Profile Album

Last updated: 2015-04-13 12:00 AM
06:06:10 | 26.2 miles | 13m 59s  min/mile
Age Group: 30/32
Overall: 303/500
Performance: Bad
Course: Point-to-point on a converted railway trail.
Keeping cool Average Drinking Not enough
Post race
Weight change: %
Overall: Below average
Mental exertion [1-5] 2
Physical exertion [1-5] 2
Good race? Ok
Course challenge Just right
Organized? Yes
Events on-time? Yes
Lots of volunteers? Yes
Plenty of drinks? Yes
Post race activities: Below average
Race evaluation [1-5] 4

2015-06-23 4:35 PM

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Subject: Deadwood Mickelson Trail Half Marathon
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General Discussion Race Reports! » Deadwood Mickelson Trail Half Marathon Rss Feed  

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2005-04-17 12:47 AM davidsra
date : April 28, 2015
author : hadleyusa
comments : 1
Training for a specific running event is not as easy as it might seem. Here are some tips and a weekly plan to avoid overtraining and to improve your performance.
date : May 24, 2010
author : Coach AJ
comments : 0
My question is am I playing with fire entering the half marathon this close to my primary goal for this season which is the HIM?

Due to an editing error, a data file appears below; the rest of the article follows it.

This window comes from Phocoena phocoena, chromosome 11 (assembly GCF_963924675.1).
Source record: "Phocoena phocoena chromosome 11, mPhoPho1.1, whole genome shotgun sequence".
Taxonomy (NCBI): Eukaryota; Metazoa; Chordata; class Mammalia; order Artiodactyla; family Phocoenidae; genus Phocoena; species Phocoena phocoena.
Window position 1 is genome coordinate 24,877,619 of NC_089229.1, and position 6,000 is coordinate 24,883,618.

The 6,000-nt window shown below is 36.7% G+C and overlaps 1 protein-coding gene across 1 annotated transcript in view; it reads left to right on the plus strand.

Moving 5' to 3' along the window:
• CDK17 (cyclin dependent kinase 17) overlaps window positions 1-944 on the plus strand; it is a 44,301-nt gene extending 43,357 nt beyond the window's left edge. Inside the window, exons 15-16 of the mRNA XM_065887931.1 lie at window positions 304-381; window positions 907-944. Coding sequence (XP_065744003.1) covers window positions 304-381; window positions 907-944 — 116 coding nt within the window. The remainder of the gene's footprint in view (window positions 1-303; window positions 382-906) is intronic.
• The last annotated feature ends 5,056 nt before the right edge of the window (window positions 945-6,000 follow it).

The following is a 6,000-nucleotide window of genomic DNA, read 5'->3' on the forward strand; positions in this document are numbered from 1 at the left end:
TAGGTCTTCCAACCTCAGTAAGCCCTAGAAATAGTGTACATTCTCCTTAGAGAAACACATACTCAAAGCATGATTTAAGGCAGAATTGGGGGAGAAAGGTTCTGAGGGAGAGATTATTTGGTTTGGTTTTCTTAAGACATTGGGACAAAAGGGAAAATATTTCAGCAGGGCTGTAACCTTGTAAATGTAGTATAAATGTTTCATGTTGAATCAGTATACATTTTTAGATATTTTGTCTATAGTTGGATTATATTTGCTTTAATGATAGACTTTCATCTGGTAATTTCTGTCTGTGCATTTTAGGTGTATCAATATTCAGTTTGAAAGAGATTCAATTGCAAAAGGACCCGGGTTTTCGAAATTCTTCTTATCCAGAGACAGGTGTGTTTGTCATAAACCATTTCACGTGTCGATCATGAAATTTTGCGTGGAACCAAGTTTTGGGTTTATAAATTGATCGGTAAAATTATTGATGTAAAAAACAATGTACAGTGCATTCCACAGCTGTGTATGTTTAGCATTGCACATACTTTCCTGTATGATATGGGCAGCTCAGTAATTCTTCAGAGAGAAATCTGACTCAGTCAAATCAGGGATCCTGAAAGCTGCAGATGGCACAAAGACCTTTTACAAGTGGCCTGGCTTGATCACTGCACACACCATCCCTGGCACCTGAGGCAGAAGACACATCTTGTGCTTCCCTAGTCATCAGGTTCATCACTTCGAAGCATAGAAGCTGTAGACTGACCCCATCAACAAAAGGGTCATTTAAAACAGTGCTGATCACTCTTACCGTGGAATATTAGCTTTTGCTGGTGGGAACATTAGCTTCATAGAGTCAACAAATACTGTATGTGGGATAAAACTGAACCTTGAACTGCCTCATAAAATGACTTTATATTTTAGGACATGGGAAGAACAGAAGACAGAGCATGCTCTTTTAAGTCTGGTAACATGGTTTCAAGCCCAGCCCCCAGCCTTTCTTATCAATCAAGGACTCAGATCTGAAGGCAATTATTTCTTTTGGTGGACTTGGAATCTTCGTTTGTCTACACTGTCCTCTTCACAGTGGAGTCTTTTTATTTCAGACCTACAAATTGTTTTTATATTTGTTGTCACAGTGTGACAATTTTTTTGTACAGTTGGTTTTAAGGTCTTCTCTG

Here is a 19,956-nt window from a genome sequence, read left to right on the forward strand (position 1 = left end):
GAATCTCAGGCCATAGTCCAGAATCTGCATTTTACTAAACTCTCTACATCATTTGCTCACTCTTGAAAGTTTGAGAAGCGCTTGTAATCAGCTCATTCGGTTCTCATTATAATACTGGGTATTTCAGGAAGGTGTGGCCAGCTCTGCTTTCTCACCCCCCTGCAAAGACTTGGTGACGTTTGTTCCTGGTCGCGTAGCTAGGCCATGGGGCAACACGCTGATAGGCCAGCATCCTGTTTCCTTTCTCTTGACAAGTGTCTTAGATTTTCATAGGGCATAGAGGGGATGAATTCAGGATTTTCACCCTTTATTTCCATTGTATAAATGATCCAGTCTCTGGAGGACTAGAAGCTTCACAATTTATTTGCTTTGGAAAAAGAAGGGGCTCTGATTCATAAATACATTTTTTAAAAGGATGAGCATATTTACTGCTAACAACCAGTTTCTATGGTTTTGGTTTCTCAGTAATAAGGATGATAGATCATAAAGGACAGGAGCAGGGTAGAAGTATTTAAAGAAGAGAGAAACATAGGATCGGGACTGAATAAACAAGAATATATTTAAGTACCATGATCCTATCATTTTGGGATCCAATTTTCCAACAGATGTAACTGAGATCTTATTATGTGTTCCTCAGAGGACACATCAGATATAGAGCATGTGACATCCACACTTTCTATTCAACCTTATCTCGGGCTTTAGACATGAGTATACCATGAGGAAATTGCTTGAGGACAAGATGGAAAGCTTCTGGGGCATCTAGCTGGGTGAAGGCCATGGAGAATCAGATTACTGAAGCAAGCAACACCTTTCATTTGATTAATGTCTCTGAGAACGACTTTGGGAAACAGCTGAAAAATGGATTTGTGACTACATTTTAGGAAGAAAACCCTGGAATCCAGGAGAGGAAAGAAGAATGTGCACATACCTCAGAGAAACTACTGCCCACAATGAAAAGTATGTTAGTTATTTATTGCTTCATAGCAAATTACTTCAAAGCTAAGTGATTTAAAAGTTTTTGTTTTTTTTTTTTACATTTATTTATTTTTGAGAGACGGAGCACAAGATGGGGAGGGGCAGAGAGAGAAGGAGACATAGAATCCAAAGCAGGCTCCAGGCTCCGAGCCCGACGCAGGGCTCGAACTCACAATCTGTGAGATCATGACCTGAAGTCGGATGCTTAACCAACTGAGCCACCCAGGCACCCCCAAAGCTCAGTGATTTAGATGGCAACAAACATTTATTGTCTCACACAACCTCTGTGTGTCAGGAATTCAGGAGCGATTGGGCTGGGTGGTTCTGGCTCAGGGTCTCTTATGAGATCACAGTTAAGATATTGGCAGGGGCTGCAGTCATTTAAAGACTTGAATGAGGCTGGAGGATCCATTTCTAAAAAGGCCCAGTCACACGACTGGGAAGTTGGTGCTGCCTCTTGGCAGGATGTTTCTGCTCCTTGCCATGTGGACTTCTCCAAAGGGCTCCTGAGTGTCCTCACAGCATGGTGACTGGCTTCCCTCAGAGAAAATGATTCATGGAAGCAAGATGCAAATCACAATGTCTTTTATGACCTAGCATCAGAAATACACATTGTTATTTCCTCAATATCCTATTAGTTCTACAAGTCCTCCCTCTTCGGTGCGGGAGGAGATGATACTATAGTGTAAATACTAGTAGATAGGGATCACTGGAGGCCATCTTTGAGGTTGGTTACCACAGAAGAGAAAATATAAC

date : November 17, 2008
author : mat steinmetz
comments : 7
I just started doing tris this summer and I have two under my belt, both sprints. Is it reasonable to build up for a Oly in early ‘09, with a HIM in Oct of ‘09
date : June 10, 2008
author : kns57
comments : 0
Steady is our walk. Ignoring the pain that is radiating from my feet, I continue to place one foot in front of the other. Again I wonder, “Why am I doing this?”
date : July 10, 2007
author : Ontherun
comments : 0
Having three seasons under my belt I thought I knew what I was doing. That all changed with a few new challenges and a bunch of new friends.
date : October 24, 2005
author : mikericci
comments : 0
This program should be used for an athlete whose goal is to run a marathon in the 1:30-2:30 range and has a good running base in the past 8-12 weeks.
date : October 2, 2005
author : smeeko
comments : 2
I will assume you have not run consistently more than 6 miles and have never completed a half-marathon. I believe running your first half-marathon is a big task which requires dedication and work.
date : January 10, 2005
author : ewkfit
comments : 0
My training was taking off. I had never felt stronger. I was making bigger strides than I ever had. I was stronger and faster than I had imagined myself ever being.